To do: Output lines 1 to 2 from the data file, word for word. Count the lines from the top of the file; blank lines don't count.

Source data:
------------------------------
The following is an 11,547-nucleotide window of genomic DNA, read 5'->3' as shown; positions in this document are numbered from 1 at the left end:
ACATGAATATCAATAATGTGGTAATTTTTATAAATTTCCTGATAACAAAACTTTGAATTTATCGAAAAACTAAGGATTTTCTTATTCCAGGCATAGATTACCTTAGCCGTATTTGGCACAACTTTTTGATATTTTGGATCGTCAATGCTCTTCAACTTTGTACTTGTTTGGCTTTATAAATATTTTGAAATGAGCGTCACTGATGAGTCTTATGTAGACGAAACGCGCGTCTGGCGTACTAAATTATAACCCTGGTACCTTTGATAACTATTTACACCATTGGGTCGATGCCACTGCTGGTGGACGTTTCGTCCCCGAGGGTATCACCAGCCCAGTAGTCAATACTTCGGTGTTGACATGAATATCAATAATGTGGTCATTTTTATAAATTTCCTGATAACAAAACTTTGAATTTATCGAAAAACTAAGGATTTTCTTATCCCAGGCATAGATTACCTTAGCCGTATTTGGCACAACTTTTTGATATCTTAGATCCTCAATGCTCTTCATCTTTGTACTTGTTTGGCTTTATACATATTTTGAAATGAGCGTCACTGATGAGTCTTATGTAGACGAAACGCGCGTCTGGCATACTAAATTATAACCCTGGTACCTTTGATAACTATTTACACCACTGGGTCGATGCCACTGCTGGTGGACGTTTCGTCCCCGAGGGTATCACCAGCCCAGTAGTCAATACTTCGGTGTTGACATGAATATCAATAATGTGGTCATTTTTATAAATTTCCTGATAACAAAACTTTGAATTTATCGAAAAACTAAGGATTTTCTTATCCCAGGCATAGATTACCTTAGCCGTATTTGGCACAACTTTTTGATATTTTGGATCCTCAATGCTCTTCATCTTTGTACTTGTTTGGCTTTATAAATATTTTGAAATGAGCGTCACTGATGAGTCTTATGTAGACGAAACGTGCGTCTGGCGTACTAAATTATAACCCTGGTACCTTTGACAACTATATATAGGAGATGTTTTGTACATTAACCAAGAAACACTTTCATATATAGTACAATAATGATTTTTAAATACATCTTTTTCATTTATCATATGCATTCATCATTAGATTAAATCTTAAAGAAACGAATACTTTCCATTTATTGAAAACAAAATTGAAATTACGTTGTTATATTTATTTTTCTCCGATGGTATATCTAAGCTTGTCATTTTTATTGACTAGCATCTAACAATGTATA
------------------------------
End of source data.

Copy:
The following is an 11,547-nucleotide window of genomic DNA, read 5'->3' as shown; positions in this document are numbered from 1 at the left end:
ACATGAATATCAATAATGTGGTAATTTTTATAAATTTCCTGATAACAAAACTTTGAATTTATCGAAAAACTAAGGATTTTCTTATTCCAGGCATAGATTACCTTAGCCGTATTTGGCACAACTTTTTGATATTTTGGATCGTCAATGCTCTTCAACTTTGTACTTGTTTGGCTTTATAAATATTTTGAAATGAGCGTCACTGATGAGTCTTATGTAGACGAAACGCGCGTCTGGCGTACTAAATTATAACCCTGGTACCTTTGATAACTATTTACACCATTGGGTCGATGCCACTGCTGGTGGACGTTTCGTCCCCGAGGGTATCACCAGCCCAGTAGTCAATACTTCGGTGTTGACATGAATATCAATAATGTGGTCATTTTTATAAATTTCCTGATAACAAAACTTTGAATTTATCGAAAAACTAAGGATTTTCTTATCCCAGGCATAGATTACCTTAGCCGTATTTGGCACAACTTTTTGATATCTTAGATCCTCAATGCTCTTCATCTTTGTACTTGTTTGGCTTTATACATATTTTGAAATGAGCGTCACTGATGAGTCTTATGTAGACGAAACGCGCGTCTGGCATACTAAATTATAACCCTGGTACCTTTGATAACTATTTACACCACTGGGTCGATGCCACTGCTGGTGGACGTTTCGTCCCCGAGGGTATCACCAGCCCAGTAGTCAATACTTCGGTGTTGACATGAATATCAATAATGTGGTCATTTTTATAAATTTCCTGATAACAAAACTTTGAATTTATCGAAAAACTAAGGATTTTCTTATCCCAGGCATAGATTACCTTAGCCGTATTTGGCACAACTTTTTGATATTTTGGATCCTCAATGCTCTTCATCTTTGTACTTGTTTGGCTTTATAAATATTTTGAAATGAGCGTCACTGATGAGTCTTATGTAGACGAAACGTGCGTCTGGCGTACTAAATTATAACCCTGGTACCTTTGACAACTATATATAGGAGATGTTTTGTACATTAACCAAGAAACACTTTCATATATAGTACAATAATGATTTTTAAATACATCTTTTTCATTTATCATATGCATTCATCATTAGATTAAATCTTAAAGAAACGAATACTTTCCATTTATTGAAAACAAAATTGAAATTACGTTGTTATATTTATTTTTCTCCGATGGTATATCTAAGCTTGTCATTTTTATTGACTAGCATCTAACAATGTATA